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The Means Justify the Ends

by Aaron Deng

I remember when Kenway Consulting first came to my university to host a recruiting information session. I was among the many in the crowd, listening intently to find the answer to the question on everyone’s minds: “How is this firm different from the hundreds of other consulting firms out there today?”

The presenter (today both a great coworker and friend) spoke of Kenway’s growth and the massive progress that had been made in recent years to increase revenue, total clients and number of employees. But, he explained, Kenway did not focus on these outcomes; neither in set numbers as goals, nor long-term metrics to surpass.

In that moment, I’m sure I wasn’t the only one in the room who was thoroughly confused. Could a company thrive on a structure that didn’t emphasize quarterly earnings, quotas, and tangible endpoints? How would it measure success and improve? What would motivate employees to work hard and do right?

Excited to find out how Kenway was able to thrive in this unique structure, I joined Kenway to explore the possibilities myself. The answers became clear quickly after I began working here a year ago. As a company, we build and cultivate a culture that focuses on executing the right “means.” This doesn’t imply that Kenway doesn’t consider the outcomes – we do, but it’s just not our focus. Decisions are made, because they are the right decision, independent of what the outcome may be. Each choice is an opportunity to do the right thing, for our client, for our employees… for Kenway. If we do those right things for the right reasons, then our compass is always pointed in the right direction.

The idea itself isn’t novel – there are plenty of success stories in the business world of the accomplishments institutions can achieve when the journey is treated much more importantly than the destination. Studies done at MIT concluded that companies that foster methods for innovation create much more impact on productivity as opposed to their standard profit-maximizing counterparts. A culture of collaboration, trust, and genuine motivation is the natural next step when employees share values. Companies that strive to be more than profit-creators tend to stand out amongst their peers and enjoy long-term rewards. In 2007, when Spain’s Grupo Santander acquired Brazil’s Banco Real, there was immense pressure to increase profitability. But, under the leadership of then-CEO Fabio Barbosa, the company focused on its social and environmental commitments, and fused these values with its operations. Banco Real was known for being willing to walk away from engagements that did not meet its standards of ethical adherence, it paid off, as it established itself as a company that would sacrifice the ends for the means to ensure that what it did was respectable and good.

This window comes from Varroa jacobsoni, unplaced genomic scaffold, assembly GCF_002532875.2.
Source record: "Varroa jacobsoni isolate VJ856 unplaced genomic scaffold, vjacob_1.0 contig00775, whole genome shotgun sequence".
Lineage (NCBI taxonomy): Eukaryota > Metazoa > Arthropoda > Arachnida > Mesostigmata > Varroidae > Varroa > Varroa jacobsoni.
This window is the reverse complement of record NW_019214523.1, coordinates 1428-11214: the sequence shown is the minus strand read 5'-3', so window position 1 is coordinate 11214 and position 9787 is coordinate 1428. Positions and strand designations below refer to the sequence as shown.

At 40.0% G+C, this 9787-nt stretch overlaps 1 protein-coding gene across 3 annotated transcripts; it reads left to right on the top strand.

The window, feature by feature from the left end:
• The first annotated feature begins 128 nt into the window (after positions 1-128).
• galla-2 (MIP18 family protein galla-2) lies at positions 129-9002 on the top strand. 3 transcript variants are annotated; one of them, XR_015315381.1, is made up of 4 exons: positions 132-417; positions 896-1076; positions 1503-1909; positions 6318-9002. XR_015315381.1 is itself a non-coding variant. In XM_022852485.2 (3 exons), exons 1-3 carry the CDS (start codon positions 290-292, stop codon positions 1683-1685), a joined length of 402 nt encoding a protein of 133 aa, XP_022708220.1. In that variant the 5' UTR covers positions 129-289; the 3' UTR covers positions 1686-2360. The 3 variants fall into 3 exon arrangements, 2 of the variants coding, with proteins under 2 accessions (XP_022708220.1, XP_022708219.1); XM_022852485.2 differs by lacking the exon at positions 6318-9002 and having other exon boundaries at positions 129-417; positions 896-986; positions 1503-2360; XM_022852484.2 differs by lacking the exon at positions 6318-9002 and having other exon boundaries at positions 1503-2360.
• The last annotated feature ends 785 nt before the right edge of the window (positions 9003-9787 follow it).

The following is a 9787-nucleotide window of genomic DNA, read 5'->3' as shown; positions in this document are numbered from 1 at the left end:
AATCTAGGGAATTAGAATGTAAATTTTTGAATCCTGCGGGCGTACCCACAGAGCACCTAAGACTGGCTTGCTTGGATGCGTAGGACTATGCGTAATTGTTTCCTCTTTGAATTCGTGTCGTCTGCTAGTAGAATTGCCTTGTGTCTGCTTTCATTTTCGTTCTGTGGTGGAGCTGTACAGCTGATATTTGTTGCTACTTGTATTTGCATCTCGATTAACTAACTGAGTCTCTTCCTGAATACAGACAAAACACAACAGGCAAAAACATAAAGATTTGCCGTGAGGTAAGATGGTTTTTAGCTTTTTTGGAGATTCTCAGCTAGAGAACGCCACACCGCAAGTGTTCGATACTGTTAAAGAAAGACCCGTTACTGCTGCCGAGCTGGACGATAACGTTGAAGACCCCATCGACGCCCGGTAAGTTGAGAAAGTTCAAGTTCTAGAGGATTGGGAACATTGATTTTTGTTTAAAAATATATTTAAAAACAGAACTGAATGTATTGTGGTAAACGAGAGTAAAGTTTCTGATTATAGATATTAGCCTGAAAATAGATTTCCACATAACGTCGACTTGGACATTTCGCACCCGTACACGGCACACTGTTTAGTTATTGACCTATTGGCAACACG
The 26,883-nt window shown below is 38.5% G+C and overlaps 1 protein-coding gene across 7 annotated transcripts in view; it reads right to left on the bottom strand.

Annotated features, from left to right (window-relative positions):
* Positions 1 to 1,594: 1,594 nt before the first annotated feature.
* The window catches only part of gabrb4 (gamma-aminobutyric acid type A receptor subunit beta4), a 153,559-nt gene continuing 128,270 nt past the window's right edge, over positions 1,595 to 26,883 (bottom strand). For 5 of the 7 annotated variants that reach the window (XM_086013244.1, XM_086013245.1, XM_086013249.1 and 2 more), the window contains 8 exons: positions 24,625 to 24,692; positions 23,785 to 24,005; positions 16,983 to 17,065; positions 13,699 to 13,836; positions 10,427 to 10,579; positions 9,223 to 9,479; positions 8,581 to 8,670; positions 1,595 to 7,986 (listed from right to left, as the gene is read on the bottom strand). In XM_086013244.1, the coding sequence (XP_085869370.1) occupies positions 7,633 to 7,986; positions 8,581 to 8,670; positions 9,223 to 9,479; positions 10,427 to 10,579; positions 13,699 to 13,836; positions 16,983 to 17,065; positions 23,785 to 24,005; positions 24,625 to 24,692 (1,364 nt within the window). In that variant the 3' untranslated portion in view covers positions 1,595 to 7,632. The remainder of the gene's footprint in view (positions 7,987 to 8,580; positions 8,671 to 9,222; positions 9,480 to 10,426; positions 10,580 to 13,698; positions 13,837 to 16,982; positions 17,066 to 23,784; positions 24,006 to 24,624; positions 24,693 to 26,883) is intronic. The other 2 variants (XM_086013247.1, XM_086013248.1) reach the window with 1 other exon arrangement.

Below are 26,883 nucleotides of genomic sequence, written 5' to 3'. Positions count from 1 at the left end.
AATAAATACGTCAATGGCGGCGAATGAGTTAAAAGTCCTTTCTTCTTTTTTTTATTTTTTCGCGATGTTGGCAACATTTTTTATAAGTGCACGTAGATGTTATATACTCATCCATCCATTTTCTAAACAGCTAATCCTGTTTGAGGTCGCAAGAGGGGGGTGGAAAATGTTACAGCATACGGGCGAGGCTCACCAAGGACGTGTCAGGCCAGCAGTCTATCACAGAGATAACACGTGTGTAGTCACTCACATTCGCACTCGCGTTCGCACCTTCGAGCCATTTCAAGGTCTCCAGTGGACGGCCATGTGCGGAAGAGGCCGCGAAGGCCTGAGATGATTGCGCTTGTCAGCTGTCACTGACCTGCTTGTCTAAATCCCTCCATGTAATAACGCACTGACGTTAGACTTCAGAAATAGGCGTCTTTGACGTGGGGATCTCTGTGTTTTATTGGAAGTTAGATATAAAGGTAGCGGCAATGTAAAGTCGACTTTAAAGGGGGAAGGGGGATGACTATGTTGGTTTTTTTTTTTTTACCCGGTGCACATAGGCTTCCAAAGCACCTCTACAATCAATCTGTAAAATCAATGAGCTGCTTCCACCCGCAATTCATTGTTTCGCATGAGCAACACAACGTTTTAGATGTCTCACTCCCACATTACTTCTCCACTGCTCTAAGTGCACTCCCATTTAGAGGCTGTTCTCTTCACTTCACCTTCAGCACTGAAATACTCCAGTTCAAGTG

Kenway takes that to the next level. We carefully self-check our actions and solutions against our Guiding Principles to ensure that we can be proud of the means. We often discuss and debate amongst multiple parties to make sure the choice makes sense from different perspectives. We actively check ourselves and our coworkers when there is a possible plan of action that hones in on the outcome instead of the means. Not only do our decisions never serve as means to an end, but our emphasis on doing the right thing makes sure that each step along the way is the best for both Kenway and our clients.

Looking back on the Kenway presentation about the company’s approach on the ends and the means, I’m glad I was intrigued as opposed to unconvinced. For me, this dedication to doing good was absolutely the answer to the question of “what makes Kenway different”, and today, it’s the answer to the question of why I am proud to work for a company that puts values first as an investment in our success. We focus on the “means” as opposed to the “ends”, because it only makes sense. Our take is, when the navigational tools are calibrated correctly, you will always know that you’re going the right way.

If you would like to learn more about Kenway and our culture, visit our website at www.kenwayconsulting.com. If you would like to chat with us about our culture and how we can help your company, reach out at info@kenwayconsulting.com.

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